Apart from dealing with academic and social pressures, your high school students have another critical battle to face – choosing the right career. They have over 12000 options to choose from, and they are going to need all the help they can get to make the right choice. This is where you come in. Given how well you know your students and how they look up to you for trusted guidance, you have the means – and the power – to help them make an informed choice about their future. Enrol for a counsellor training programme with an entity like Mentoria so you help your students make informed, accurate decisions about their future careers.

Mother teaching child

As long as there are students, there will always be a need for teachers. However, upskilling gives you the opportunity to stand out from the crowd, hone your skills to further your career and go beyond educating your students in helping them become better citizens.

Are your students hungry for knowledge? Check out Mentoria’s Knowledge Gateway! We’ve got a career library full of tips and advice as well as webinars from industry professionals. Sign up to Mentoria and get lifetime access to the Knowledge Gateway! Discover more here: 

6. Gratify Your with Instant Feedback.

You’re teaching a generation that has become accustomed to instant gratification as a result of advances in technology. They are accustomed to receiving immediate comments on their display photos, poems, or sketches. While it isn’t comparable, it does benefit if you can provide input more quickly. Children cannot easily know what they need to improve on if they do not receive adequate feedback. If at all possible, individualised feedback sessions are advised.

7. Be Relevant to Your Students.

This does not essentially mean speaking in “their” language. It implies that you, as a teacher, must stay current on the internet, technology, and all other current events. This implies that you, like them, have a lot to learn. For relevant video content, subscribe to YouTube channels or join the SWAYAM programme. The Ministry of Human Resource Development of India’s SWAYAM (Study Webs of Active-Learning for Young Aspiring Minds) programme offers online courses taught by faculty from IITs and IIMs. Integrate technology in your lessons so that your classes become something that students look forward to and not run away from.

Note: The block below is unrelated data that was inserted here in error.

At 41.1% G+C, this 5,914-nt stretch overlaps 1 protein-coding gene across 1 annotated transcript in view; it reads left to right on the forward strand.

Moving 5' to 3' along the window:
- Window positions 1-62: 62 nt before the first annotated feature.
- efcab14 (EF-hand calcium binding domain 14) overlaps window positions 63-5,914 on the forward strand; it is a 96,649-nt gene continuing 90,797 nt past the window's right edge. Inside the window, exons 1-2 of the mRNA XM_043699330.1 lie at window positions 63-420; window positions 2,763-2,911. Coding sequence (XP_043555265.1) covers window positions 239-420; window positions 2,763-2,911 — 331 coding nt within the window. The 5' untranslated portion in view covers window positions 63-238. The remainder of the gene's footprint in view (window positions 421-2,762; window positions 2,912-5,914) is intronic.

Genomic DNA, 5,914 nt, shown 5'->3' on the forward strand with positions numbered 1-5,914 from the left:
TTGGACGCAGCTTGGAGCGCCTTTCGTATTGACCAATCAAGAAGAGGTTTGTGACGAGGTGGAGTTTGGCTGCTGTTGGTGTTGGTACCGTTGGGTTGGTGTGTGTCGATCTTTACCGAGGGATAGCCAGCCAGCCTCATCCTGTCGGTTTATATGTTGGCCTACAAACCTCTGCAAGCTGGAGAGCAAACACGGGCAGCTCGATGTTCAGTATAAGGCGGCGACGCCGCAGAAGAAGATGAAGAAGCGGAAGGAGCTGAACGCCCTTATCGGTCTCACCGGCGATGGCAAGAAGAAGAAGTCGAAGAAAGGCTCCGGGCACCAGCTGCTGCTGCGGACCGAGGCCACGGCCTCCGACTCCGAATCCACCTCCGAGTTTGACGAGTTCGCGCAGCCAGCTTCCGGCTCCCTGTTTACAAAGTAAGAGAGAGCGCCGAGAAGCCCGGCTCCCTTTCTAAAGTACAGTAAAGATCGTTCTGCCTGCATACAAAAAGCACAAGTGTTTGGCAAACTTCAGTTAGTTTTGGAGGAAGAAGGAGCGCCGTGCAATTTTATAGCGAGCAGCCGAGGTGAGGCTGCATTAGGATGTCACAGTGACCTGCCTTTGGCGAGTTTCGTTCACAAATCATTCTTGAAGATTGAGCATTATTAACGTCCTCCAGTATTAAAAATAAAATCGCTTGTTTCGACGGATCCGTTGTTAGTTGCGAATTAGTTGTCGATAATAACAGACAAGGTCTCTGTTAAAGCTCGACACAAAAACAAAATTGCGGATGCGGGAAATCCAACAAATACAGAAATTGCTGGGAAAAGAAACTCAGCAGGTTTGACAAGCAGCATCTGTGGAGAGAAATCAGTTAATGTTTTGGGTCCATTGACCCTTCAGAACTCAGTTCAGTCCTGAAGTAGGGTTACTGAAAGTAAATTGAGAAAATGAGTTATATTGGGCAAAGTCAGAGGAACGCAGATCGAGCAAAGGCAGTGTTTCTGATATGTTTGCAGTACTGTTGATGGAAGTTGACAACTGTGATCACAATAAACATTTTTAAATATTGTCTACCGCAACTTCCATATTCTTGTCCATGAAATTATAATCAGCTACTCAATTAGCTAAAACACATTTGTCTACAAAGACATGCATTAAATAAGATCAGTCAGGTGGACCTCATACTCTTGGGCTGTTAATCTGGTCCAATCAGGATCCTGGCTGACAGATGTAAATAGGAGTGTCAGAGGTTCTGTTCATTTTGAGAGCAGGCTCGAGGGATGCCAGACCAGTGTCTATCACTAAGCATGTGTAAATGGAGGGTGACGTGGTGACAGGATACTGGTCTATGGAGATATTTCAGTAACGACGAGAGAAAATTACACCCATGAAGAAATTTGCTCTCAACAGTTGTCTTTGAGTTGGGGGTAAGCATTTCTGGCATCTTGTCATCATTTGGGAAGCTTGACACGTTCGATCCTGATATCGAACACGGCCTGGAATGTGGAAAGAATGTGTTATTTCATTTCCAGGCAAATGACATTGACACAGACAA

8. Homework and Research 2.0

New and more innovative teaching strategies, as well as new-age homework assignments and research, go hand in hand. Give your students research assignments that require them to watch instructive videos, especially on topics such as organic chemistry, biology, and physics, rather of relying on textbooks and notes. Videos are easier to grasp, and there are many “related” videos to any topic that will aid in greater understanding. This also allows your students to watch the video as many times as they like and learn at their own speed. Before you teach them in the classrooms, ask them to read about particular terminology and topics so they have a visual reference if you can’t show them a video. As a homework assignment, have them make presentations.

9. Help Destress Them

As a teacher, you are clinically aware of how prepared the students are, or who is capable of what. You are also aware of the stress the students are under when preparing for the boards. You can help them with this.
Manage expectations: Your students need to have realistic expectations from themselves. Sometimes parents put their kids under a lot of pressure by telling them the need to “top”. Closer to the exams, take some time out, and talk to the students about this, reassure them that they just need to do their best.